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Officials: CVS to pay $1.5M for lag in reporting missing opiods at LI stores

CVS Pharmacy will pay $1.5M to settle claims

CVS Pharmacy will pay $1.5M to settle claims that some Long Island stores failed to report missing opioids in a timely fashion. Credit: AP/Gene J. Puskar

CVS Pharmacy will pay $1.5 million to settle claims that some Long Island stores failed to report in a timely fashion the loss or theft of opioids, including hydrocodone, according to the U.S. Attorney’s Office for the Eastern District of New York.

Prosecutors said CVS branches in Nassau and Suffolk counties violated the federal Controlled Substances Act in failing to report missing narcotics to the Drug Enforcement Agency within 24 hours. Some CVS stores waited up to six months to report missing pills, they said.

“The failure to promptly report the loss or theft of prescription drugs as required by law contributes to the opioid epidemic, which has caused devastating harm to individuals and our community,” said Richard Donoghue, U.S. attorney for the Eastern District.

DEA Special Agent-in-Charge James Hunt said the settlement is “significant because it shows that big chain pharmacies, like CVS, are taking responsibility for violating federal law, which is a step in the right direction for curbing the opioid epidemic.”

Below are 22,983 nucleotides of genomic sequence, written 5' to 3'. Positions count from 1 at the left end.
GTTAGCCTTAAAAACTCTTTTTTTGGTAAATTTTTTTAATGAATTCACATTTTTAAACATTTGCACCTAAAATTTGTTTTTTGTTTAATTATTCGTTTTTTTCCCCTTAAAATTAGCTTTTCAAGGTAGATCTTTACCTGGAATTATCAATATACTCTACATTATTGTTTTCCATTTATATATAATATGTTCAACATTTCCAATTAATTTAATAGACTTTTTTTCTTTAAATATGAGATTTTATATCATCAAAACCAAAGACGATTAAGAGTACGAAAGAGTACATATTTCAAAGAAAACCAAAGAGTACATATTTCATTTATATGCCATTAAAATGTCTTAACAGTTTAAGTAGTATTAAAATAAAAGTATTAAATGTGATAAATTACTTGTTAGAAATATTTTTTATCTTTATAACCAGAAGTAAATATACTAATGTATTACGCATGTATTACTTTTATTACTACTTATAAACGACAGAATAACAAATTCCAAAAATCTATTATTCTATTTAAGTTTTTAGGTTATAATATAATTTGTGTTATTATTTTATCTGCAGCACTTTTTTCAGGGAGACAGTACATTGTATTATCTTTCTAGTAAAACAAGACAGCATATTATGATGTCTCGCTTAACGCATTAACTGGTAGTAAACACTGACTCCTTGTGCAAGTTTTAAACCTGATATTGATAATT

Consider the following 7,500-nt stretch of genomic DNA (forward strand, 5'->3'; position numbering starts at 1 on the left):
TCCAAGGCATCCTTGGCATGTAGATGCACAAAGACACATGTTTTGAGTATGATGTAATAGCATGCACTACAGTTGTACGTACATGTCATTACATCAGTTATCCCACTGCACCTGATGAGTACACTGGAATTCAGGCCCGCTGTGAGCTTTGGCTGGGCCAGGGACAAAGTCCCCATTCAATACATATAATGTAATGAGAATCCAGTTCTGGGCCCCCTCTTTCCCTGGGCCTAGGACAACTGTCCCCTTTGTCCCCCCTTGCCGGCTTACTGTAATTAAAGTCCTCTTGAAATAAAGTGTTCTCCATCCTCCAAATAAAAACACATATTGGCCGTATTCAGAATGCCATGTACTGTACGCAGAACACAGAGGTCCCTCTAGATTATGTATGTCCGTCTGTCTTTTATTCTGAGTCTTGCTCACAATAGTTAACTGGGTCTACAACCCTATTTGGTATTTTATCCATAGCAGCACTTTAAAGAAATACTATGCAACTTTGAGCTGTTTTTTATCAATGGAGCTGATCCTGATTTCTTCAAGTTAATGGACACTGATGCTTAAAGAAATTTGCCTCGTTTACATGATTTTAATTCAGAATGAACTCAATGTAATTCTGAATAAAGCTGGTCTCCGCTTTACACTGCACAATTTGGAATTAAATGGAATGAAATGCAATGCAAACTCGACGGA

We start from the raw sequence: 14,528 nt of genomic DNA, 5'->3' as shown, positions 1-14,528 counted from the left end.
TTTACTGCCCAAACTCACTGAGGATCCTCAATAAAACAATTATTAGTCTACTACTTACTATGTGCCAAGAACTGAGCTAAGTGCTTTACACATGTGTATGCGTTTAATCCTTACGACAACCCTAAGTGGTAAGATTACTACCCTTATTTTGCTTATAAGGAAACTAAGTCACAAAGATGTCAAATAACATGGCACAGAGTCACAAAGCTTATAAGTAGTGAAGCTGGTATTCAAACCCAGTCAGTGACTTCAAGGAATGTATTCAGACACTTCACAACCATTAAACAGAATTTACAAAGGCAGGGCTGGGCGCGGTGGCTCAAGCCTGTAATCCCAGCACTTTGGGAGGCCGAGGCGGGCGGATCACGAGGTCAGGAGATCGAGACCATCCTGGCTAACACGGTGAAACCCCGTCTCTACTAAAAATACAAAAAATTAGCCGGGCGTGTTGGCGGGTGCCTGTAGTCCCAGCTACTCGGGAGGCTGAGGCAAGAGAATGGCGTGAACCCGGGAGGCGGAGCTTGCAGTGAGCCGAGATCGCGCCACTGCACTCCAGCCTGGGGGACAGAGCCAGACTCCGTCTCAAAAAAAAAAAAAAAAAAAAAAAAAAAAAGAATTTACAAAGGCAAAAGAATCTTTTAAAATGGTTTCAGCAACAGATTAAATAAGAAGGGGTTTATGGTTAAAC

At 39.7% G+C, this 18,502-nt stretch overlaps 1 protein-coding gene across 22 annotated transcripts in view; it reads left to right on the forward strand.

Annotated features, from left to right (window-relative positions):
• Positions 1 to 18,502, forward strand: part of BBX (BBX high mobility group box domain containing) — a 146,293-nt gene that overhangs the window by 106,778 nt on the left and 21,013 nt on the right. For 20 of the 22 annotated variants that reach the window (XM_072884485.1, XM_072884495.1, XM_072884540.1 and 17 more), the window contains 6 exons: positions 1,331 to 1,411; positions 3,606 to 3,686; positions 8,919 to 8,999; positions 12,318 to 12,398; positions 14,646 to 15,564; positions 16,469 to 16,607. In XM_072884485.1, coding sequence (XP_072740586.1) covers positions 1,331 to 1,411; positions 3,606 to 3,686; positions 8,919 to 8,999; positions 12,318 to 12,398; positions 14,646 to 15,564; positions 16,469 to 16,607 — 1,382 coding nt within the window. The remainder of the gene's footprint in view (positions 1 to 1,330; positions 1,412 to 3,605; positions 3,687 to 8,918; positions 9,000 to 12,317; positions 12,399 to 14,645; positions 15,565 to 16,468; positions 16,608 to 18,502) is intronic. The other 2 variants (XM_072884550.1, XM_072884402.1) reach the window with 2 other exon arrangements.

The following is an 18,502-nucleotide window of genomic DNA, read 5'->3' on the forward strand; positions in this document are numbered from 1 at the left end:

The case, which began in 2013, involved 14 Long Island CVS locations, said DEA spokeswoman Erin McKenzie-Mulvey.

A Huntington Station CVS store had the largest loss of drugs, authorities said, with 19,000 hydrocodone tablets missing, authorities said.

In a statement, CVS said the “allegations of record keeping violations” are several years old. “The company agreed to this settlement to avoid the expense and uncertainty of litigation,” it said. “CVS Pharmacy is committed to the highest standards of ethics and business practices, including complying with all federal and state laws governing the dispensing of prescriptions and related record keeping and reporting requirements.”

At least 555 people died of opioid drug overdoses on Long Island in 2016, part of a national epidemic that caused more than 60,000 fatalities, according to law enforcement and medical examiner officials.

In 2012, the Eastern District and the DEA launched an initiative to address the region’s opioid epidemic. To date, the initiative has led to more than 160 federal and local criminal prosecutions, including 22 health care professionals.

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